Although this is one of Mum’s handwritten recipes quite honestly I can’t say I ever remember her using it.  Our whole family remembers Mum’s pancakes, how she made them individually and how you had to wait your turn for your next one – they were scrumptious.  But no treacle syrup, they were always served with butter and sugar and for the more adventurous lemon squeezed on the top.  Still, this does sound good, just not how Mum served them.





Bread and butter pudding was a family staple in our house when I was growing up as I’m sure it was in many homes.  As this recipe says it’s a pretty cheap and foolproof dessert and the great thing is that you can use a variety of breads, stale cake, scones, rolls or even biscuits as the base.  I’ve always thought lashings of cream poured over the top adds to the delight.

Bread & Butter Pudding - Old English


Who knows how this pudding got it’s name, but it’s been the butt of jokes for years and years.  Despite the name it’s really just a fairly simple steamed pudding, which tastes good, especially served with custard.  This traditional recipe uses a pudding cloth for the cooking, but it can also be made in a pudding basin.

Spotted Dick Pudding


My guess is that this recipe was one of the original ones Mum started out with after she married in 1941.  I wouldn’t be surprised if it came from my paternal grandmother, who Mum lived with while Dad was overseas in the airforce during WW2.  The piece of paper looks very well used.

Apple Crumble


  • ½ cup of Self Raising Flour
  • 3 tablespoons sugar
  • 2 tablespoons coconut
  • 1 tablespoon butter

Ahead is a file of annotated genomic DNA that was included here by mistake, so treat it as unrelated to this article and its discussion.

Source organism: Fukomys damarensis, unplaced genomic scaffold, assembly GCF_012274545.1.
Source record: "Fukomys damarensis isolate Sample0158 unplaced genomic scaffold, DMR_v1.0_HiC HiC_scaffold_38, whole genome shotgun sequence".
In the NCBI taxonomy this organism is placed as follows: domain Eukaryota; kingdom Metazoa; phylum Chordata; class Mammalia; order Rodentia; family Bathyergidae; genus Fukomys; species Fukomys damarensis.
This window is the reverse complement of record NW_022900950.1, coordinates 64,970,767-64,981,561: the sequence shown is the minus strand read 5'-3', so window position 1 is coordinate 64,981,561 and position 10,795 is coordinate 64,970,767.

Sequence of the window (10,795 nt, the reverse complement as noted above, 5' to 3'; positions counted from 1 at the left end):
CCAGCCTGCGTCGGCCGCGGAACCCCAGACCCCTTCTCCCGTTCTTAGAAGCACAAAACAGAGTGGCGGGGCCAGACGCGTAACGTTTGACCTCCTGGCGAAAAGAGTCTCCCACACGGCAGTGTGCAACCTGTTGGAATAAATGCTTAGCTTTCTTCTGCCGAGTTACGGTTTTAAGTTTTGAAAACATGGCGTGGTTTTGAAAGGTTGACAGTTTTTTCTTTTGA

Mix together to make the crumble.  Cook apples, let cool and put crumble on top.  Bake in a moderate oven 180o until the crumble is brown, about 30 mins.


These were definitely an afternoon tea delight.  Coming home from school to find some of them left on a plate after Mum’s friends had gone home was a marvellous treat.  With a bit of luck there were a few sandwiches and other goodies left as well.  Argh, the good old days when there was time to have fancy afternoon teas………………….



Rabbit was a much more common ingredient when I was growing up and although it’s not as popular or as readily available these days it can still taste good if cooked correctly.  The secret is to make the meat tender, but not dry.  This is one of the recipes that Mum used.

Surprise Casserole


These were one of my father’s favourites and Mum often made them when she had some leftover lamb roast.  I’m guessing that she first made them back in the 1940s and after I got married I typed up the recipe and added it to my collection.  As Mum’s original is almost impossible to read  I’ve included my version here as as well.  I’ve no idea why they’re call Madras Cutlets, I suppose the curry powder gave them an exotic Indian flavour!!!

Madras Cutlets


Madras Cutlets1